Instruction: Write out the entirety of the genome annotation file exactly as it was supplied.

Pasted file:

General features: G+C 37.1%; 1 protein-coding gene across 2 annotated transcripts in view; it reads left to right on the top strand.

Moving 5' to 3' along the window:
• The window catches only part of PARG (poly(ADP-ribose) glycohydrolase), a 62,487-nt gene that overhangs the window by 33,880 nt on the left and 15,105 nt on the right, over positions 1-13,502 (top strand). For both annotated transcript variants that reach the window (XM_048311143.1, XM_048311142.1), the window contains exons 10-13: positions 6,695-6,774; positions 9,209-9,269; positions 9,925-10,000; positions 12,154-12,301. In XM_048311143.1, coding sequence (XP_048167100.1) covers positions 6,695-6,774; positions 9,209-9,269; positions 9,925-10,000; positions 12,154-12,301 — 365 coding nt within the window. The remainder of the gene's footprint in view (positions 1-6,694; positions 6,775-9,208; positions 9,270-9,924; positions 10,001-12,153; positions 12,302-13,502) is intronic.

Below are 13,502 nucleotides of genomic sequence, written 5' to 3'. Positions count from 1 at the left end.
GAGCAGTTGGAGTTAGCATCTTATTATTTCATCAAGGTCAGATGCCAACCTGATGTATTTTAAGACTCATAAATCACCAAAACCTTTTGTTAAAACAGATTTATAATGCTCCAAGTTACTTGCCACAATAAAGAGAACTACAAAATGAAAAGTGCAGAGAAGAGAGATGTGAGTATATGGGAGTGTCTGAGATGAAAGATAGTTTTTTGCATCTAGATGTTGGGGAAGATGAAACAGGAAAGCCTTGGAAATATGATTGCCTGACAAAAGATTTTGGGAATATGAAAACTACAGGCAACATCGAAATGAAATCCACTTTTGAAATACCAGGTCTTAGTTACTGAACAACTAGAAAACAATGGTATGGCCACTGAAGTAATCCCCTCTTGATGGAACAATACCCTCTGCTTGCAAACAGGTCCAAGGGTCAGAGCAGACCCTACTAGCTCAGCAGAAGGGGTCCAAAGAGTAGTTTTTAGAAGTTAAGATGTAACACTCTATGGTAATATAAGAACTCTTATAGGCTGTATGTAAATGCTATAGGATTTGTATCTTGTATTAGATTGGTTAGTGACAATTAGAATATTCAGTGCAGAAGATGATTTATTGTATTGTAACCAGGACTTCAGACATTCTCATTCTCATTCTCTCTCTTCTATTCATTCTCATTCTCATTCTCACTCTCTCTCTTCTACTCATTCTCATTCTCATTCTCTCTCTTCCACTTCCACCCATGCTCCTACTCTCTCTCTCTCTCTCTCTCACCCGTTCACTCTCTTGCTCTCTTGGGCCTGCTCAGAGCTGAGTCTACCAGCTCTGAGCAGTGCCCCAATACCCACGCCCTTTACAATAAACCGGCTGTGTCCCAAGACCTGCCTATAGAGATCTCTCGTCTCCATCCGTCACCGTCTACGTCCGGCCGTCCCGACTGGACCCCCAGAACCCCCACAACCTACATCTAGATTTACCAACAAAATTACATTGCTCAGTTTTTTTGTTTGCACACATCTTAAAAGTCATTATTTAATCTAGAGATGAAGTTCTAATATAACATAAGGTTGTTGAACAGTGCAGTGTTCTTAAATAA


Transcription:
General features: G+C 37.1%; 1 protein-coding gene across 2 annotated transcripts in view; it reads left to right on the top strand.

Moving 5' to 3' along the window:
• The window catches only part of PARG (poly(ADP-ribose) glycohydrolase), a 62,487-nt gene that overhangs the window by 33,880 nt on the left and 15,105 nt on the right, over positions 1-13,502 (top strand). For both annotated transcript variants that reach the window (XM_048311143.1, XM_048311142.1), the window contains exons 10-13: positions 6,695-6,774; positions 9,209-9,269; positions 9,925-10,000; positions 12,154-12,301. In XM_048311143.1, coding sequence (XP_048167100.1) covers positions 6,695-6,774; positions 9,209-9,269; positions 9,925-10,000; positions 12,154-12,301 — 365 coding nt within the window. The remainder of the gene's footprint in view (positions 1-6,694; positions 6,775-9,208; positions 9,270-9,924; positions 10,001-12,153; positions 12,302-13,502) is intronic.

Below are 13,502 nucleotides of genomic sequence, written 5' to 3'. Positions count from 1 at the left end.
GAGCAGTTGGAGTTAGCATCTTATTATTTCATCAAGGTCAGATGCCAACCTGATGTATTTTAAGACTCATAAATCACCAAAACCTTTTGTTAAAACAGATTTATAATGCTCCAAGTTACTTGCCACAATAAAGAGAACTACAAAATGAAAAGTGCAGAGAAGAGAGATGTGAGTATATGGGAGTGTCTGAGATGAAAGATAGTTTTTTGCATCTAGATGTTGGGGAAGATGAAACAGGAAAGCCTTGGAAATATGATTGCCTGACAAAAGATTTTGGGAATATGAAAACTACAGGCAACATCGAAATGAAATCCACTTTTGAAATACCAGGTCTTAGTTACTGAACAACTAGAAAACAATGGTATGGCCACTGAAGTAATCCCCTCTTGATGGAACAATACCCTCTGCTTGCAAACAGGTCCAAGGGTCAGAGCAGACCCTACTAGCTCAGCAGAAGGGGTCCAAAGAGTAGTTTTTAGAAGTTAAGATGTAACACTCTATGGTAATATAAGAACTCTTATAGGCTGTATGTAAATGCTATAGGATTTGTATCTTGTATTAGATTGGTTAGTGACAATTAGAATATTCAGTGCAGAAGATGATTTATTGTATTGTAACCAGGACTTCAGACATTCTCATTCTCATTCTCTCTCTTCTATTCATTCTCATTCTCATTCTCACTCTCTCTCTTCTACTCATTCTCATTCTCATTCTCTCTCTTCCACTTCCACCCATGCTCCTACTCTCTCTCTCTCTCTCTCTCACCCGTTCACTCTCTTGCTCTCTTGGGCCTGCTCAGAGCTGAGTCTACCAGCTCTGAGCAGTGCCCCAATACCCACGCCCTTTACAATAAACCGGCTGTGTCCCAAGACCTGCCTATAGAGATCTCTCGTCTCCATCCGTCACCGTCTACGTCCGGCCGTCCCGACTGGACCCCCAGAACCCCCACAACCTACATCTAGATTTACCAACAAAATTACATTGCTCAGTTTTTTTGTTTGCACACATCTTAAAAGTCATTATTTAATCTAGAGATGAAGTTCTAATATAACATAAGGTTGTTGAACAGTGCAGTGTTCTTAAATAA